Increased operational costs for offshore drilling and diminishing financial returns from lower oil prices have made oil and gas business leaders focus more on operational excellence. Operational excellence requires effective design and operational efficiency (especially on maintenance), better asset and human operator performance, improved health and safety compliance and enhanced project planning and control capability using technology.
Human Factors Engineering (HFE) or Human Factors Integration (HFI) aims to incorporate human factors knowledge into systems engineering, so that it is part of all complex systems throughout their life cycle. In the nuclear industry, human factors is seen as central to the safe and effective design and running of all nuclear facilities. The International Atomic Energy Agency (IAEA) recommends that:
Systematic consideration of human factors, including the human-machine interface shall be included at an early stage in the design process for a nuclear power plant and shall continue throughout the entire process.
Human Factors has a major role in the prevention of personal injury and dangerous occurrences such as hydrocarbon releases associated wells, pipelines etc., dropped objects, collisions, subsidence or collapse of the seabed, problems with lifting equipment or evacuation of installations.
When incidents are reviewed or risk assessments are conducted, the Human Factors issues that typically arise include:
- Individual risk perception
- Overestimating own abilities
- Underestimating the consequences of familiar hazards
- Failing to recognise subtle changes to familiar tasks
- Collective influences such as safety culture
- Deviations from processes mistaken for ‘efficiency’ or ‘innovation’
- Reluctance to slow or halt activities regardless of circumstances
- Organisational, technical or environmental influences affecting human behaviour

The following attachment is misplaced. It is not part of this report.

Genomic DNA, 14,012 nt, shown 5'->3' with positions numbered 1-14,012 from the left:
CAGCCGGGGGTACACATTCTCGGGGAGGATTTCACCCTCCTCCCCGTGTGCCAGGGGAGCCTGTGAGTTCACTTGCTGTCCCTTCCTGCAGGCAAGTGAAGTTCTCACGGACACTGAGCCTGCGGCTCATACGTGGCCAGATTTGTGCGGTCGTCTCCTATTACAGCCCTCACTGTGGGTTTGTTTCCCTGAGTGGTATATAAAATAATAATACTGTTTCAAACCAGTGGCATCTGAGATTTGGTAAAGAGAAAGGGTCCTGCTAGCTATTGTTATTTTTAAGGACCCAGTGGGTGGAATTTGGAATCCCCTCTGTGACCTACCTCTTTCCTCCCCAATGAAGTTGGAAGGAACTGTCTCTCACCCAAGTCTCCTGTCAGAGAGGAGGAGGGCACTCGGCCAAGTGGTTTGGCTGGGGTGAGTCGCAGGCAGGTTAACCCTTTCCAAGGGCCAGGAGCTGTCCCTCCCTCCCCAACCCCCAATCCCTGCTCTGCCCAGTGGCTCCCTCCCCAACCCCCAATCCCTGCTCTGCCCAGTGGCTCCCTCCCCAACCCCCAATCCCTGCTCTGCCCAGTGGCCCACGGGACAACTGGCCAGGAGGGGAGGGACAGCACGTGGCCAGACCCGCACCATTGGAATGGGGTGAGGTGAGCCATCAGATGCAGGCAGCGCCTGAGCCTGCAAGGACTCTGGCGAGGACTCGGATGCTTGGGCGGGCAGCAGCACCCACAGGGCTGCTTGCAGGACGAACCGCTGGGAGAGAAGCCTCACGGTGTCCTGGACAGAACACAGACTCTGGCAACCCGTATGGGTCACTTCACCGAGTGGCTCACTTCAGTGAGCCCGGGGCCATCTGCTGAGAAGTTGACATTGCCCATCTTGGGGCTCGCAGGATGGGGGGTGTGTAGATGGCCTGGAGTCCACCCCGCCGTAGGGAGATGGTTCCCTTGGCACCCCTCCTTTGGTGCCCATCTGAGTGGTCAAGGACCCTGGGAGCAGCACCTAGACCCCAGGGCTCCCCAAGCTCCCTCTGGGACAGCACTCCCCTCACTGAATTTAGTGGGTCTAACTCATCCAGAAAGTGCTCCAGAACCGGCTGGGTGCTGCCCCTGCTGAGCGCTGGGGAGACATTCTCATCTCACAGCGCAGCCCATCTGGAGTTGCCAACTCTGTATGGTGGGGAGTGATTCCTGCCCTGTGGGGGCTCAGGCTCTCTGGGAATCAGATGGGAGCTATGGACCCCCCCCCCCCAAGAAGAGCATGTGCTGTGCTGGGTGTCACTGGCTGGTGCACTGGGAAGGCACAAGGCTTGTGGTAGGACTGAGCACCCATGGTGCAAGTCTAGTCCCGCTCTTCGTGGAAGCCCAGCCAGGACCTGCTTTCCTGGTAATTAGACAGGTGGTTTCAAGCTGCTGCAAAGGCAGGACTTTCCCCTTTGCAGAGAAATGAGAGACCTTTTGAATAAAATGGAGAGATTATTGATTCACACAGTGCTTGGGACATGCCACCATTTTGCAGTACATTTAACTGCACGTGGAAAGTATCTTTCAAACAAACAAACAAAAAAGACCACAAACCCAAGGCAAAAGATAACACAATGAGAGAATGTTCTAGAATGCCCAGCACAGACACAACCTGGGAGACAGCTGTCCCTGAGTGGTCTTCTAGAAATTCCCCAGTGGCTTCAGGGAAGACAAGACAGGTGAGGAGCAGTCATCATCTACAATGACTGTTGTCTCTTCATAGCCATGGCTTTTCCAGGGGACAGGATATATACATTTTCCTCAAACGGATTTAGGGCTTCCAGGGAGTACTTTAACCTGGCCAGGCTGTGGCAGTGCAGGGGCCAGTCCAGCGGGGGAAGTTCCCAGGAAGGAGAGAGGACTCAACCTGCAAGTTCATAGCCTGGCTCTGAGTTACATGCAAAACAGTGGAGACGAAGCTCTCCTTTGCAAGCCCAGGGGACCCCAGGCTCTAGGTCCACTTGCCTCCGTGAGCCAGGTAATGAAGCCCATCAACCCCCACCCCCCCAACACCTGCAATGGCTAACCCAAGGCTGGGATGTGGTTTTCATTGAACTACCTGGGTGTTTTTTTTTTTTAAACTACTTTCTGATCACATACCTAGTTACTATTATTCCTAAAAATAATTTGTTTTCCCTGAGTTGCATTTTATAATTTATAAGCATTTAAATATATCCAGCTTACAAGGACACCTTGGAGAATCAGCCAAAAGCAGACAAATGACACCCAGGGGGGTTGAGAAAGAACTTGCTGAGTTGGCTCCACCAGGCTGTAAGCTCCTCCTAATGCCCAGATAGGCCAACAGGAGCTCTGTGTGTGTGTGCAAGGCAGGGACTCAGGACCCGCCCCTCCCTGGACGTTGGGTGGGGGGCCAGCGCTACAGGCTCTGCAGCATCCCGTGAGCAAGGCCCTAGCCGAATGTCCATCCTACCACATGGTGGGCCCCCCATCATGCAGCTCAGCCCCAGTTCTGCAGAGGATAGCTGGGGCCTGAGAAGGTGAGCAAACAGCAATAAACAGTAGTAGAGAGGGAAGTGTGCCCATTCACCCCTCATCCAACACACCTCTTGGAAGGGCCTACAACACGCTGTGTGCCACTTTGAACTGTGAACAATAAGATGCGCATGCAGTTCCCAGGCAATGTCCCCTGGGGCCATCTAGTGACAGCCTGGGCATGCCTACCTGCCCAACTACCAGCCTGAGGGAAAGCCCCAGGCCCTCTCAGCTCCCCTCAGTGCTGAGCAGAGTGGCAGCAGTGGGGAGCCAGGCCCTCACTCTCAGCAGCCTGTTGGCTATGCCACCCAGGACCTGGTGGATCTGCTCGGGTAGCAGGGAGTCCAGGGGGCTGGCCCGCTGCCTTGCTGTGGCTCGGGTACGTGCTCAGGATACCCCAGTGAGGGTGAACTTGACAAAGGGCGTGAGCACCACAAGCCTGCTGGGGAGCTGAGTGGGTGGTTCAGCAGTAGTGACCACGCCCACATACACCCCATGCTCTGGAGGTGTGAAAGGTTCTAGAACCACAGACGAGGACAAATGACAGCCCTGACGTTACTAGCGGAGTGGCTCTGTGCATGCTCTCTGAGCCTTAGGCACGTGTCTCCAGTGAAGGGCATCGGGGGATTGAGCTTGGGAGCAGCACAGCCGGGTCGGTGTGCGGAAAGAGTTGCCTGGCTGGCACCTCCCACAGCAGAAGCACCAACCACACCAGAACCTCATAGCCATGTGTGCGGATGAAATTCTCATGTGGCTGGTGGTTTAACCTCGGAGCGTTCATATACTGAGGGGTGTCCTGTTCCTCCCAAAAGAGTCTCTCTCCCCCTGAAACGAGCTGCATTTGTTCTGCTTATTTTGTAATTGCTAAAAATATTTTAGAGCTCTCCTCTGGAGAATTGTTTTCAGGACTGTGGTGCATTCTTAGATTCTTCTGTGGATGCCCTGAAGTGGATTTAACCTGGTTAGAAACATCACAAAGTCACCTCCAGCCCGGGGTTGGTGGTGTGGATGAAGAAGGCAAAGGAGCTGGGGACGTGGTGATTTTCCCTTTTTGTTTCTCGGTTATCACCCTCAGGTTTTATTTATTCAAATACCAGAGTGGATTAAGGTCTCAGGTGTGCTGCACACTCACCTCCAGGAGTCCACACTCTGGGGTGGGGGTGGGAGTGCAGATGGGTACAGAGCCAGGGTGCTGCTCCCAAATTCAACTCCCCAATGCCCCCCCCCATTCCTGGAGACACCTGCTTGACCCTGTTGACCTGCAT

- Designs/configurations do not match operator expectations
- Critical information is not clearly communicated or understood
In conversation with…
Jon Berman, Director of CIEHF-accredited consultancy, Greenstreet Berman Ltd
1. As recruitment for decommissioning increases, what are the main considerations teams need to make when developing new engineers/teams?
Decommissioning presents new tasks, in new contexts, with new business objectives. Furthermore, at a tactical level those tasks and objectives are constantly changing. There’s a real challenge in thinking about the required competences, the appropriate culture, and the manner in which those teams are managed. It would be a mistake to assume that simply because staff have a background in the nuclear sector that they will automatically adopt an appropriate decommissioning culture and mindset. When building a team, it’s essential that thought is given to how the team will be managed, and how an appropriate culture within the team will be fostered and sustained – and that this is high on the agenda.
2. What do you consider to be the biggest safety challenge for nuclear decommissioning and how can human factors support safety in this industry?
Driving the necessary culture change, and sustaining it, is a real challenge, particularly for the power generation side of the industry. Moving from a need to maintain a steady (and safe) state, and to generate income, and to minimise outage time, towards a state of continuous change and unfamiliar situations, represents a set of novel demands on management for safety. Human factors offers a focus on ways of designing the system to be able to meet these demands.
3. The Nuclear Decommissioning Authority says safety at Dounreay has ‘deteriorated’ last week – do you have a comment to add to this issue?